Chemotherapy for canine patients comes with a cost and Murdo was not insured.

The main concern was the logistics of carrying out the treatment.

Murdo would require weekly intravenous injections and blood tests, plus oral medication.

Mrs McMillan said she would do anything for Murdo and was willing to embark on weekly trips from Lewis to her holiday home and to Dunedin Vets in Tranent for treatment. So this is how Mrs McMillan embarked on a 350-mile car journey including a two-and-a-half-hour ferry journey each way.

Chris also informed Mrs McMillan that Murdo would be excreting some of the chemotherapy drug from his body in urine and faeces, so the family would have to be very careful wearing gloves when bagging solids.

I also informed them that young children should not be handling Murdo, nor should any person who is immunocompromised.

This is exactly the same as is advised with a human patient undergoing chemotherapy.

We liaised with the vets in Lewis and they were very happy that we were able to perform the chemotherapy in a place Murdo knew.

Now we have to have a very special protocol for administering chemotherapy to pets.

Myself and nurse Nicole have to wear special gowns, gloves, masks and goggles. The drug has to be given intravenously once a week.

Murdo comes to our Tranent surgery, where he has a blood sample to check his blood cell count prior to administering the drug, to ensure his body is able to cope with it.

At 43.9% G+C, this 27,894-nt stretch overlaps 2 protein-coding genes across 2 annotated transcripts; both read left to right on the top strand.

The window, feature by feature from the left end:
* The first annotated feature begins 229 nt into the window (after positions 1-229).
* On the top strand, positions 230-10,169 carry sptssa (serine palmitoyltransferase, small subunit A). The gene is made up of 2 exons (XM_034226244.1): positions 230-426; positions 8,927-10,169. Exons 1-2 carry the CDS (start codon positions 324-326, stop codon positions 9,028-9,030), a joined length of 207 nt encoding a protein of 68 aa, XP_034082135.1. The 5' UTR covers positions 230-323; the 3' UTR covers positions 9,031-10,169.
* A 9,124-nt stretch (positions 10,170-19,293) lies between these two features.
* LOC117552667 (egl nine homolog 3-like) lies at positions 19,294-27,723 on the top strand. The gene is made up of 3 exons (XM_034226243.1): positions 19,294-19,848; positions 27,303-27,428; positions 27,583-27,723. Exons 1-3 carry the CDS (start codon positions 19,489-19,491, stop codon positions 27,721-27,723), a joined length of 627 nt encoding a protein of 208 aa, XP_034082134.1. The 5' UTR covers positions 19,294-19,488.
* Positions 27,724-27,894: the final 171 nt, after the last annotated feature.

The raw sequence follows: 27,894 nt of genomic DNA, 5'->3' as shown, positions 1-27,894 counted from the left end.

We also like to check a urine sample, but Murdo is not always obliging!

Now if Murdo’s white cell count falls below a certain level, we have to postpone his treatment until it rises again.

If his white cell count is too low, then Murdo will be unable to fight infections and this can make him very ill.

One of the infections he may develop is a form of cystitis which would cause him to pass blood in his urine.

He has a catheter placed in his front leg vein. The drug has to be drawn up into a special applicator so that it never comes in contact with any member of staff. All the equipment used each time has to be placed in a special bin for incineration.

At home, Mrs McMillan has to give Murdo other chemotherapy tablets daily, ensuring she wears gloves and keeps the drugs away from humans. She also has to give another tablet to stop him feeling nauseous.

After the first week of chemotherapy, Murdo’s enlarged lymph nodes had returned to their normal sizes. Mrs McMillan reported that Murdo was back to his old self, keeping the other dogs in their places.

Murdo has had his first eight weekly doses of chemo, so he’s travelled quite a number of miles. He is now on fortnightly injections, which he will continue on until November.

Murdo is a very happy dog. He sits patiently on the consulting table whilst having his bloods taken and his chemo administered, but as soon as he is on the floor he barks for attention.

Murdo’s lymph nodes continue to remain small and we are very pleased with his treatment, as is Mrs McMillan.

Murdo has never been nauseous and loves his food; in fact, he has put on quite a bit of weight since starting treatment, contrary to what you might think of a patient with cancer undergoing treatment.

Generally with this form of lymphoma cancer, we have to monitor the patient for life. After six months, we should be able to reduce the treatment regime.

Only time will tell how Murdo will be in the future, but at the moment, this far-travelled wee dog is enjoying life to the full and his owner is so pleased with his progress, despite the huge effort she is making to ensure he gets his treatment.